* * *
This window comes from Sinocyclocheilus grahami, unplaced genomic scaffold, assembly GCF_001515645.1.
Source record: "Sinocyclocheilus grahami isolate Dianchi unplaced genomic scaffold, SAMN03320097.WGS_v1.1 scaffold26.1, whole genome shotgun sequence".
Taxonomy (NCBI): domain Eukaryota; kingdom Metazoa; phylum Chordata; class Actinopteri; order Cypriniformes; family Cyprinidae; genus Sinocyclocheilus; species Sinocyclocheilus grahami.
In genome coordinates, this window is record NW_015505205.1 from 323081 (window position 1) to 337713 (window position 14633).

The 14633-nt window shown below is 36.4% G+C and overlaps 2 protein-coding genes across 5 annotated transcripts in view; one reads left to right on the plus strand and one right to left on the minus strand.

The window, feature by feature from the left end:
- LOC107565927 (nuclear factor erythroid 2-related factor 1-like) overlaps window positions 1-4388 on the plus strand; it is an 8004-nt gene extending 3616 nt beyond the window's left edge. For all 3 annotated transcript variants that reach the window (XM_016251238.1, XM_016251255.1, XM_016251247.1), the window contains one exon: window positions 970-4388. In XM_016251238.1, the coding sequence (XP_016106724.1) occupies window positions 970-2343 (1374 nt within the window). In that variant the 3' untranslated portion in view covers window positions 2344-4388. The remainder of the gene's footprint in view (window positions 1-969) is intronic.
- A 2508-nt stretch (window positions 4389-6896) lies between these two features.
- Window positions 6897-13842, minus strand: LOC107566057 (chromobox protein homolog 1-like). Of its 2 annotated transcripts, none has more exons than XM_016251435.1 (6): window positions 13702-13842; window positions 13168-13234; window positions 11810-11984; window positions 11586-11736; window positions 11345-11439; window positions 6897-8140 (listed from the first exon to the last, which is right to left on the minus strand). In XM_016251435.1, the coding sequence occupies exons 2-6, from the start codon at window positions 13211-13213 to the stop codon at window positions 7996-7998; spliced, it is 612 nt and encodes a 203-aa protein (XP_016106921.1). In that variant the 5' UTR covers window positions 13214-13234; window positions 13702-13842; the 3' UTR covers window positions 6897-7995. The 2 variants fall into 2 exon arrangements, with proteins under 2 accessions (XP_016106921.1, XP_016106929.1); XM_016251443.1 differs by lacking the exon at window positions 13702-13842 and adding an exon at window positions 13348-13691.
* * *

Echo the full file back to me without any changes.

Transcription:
This window comes from Sinocyclocheilus grahami, unplaced genomic scaffold, assembly GCF_001515645.1.
Source record: "Sinocyclocheilus grahami isolate Dianchi unplaced genomic scaffold, SAMN03320097.WGS_v1.1 scaffold26.1, whole genome shotgun sequence".
Taxonomy (NCBI): domain Eukaryota; kingdom Metazoa; phylum Chordata; class Actinopteri; order Cypriniformes; family Cyprinidae; genus Sinocyclocheilus; species Sinocyclocheilus grahami.
In genome coordinates, this window is record NW_015505205.1 from 323081 (window position 1) to 337713 (window position 14633).

The 14633-nt window shown below is 36.4% G+C and overlaps 2 protein-coding genes across 5 annotated transcripts in view; one reads left to right on the plus strand and one right to left on the minus strand.

The window, feature by feature from the left end:
- LOC107565927 (nuclear factor erythroid 2-related factor 1-like) overlaps window positions 1-4388 on the plus strand; it is an 8004-nt gene extending 3616 nt beyond the window's left edge. For all 3 annotated transcript variants that reach the window (XM_016251238.1, XM_016251255.1, XM_016251247.1), the window contains one exon: window positions 970-4388. In XM_016251238.1, the coding sequence (XP_016106724.1) occupies window positions 970-2343 (1374 nt within the window). In that variant the 3' untranslated portion in view covers window positions 2344-4388. The remainder of the gene's footprint in view (window positions 1-969) is intronic.
- A 2508-nt stretch (window positions 4389-6896) lies between these two features.
- Window positions 6897-13842, minus strand: LOC107566057 (chromobox protein homolog 1-like). Of its 2 annotated transcripts, none has more exons than XM_016251435.1 (6): window positions 13702-13842; window positions 13168-13234; window positions 11810-11984; window positions 11586-11736; window positions 11345-11439; window positions 6897-8140 (listed from the first exon to the last, which is right to left on the minus strand). In XM_016251435.1, the coding sequence occupies exons 2-6, from the start codon at window positions 13211-13213 to the stop codon at window positions 7996-7998; spliced, it is 612 nt and encodes a 203-aa protein (XP_016106921.1). In that variant the 5' UTR covers window positions 13214-13234; window positions 13702-13842; the 3' UTR covers window positions 6897-7995. The 2 variants fall into 2 exon arrangements, with proteins under 2 accessions (XP_016106921.1, XP_016106929.1); XM_016251443.1 differs by lacking the exon at window positions 13702-13842 and adding an exon at window positions 13348-13691.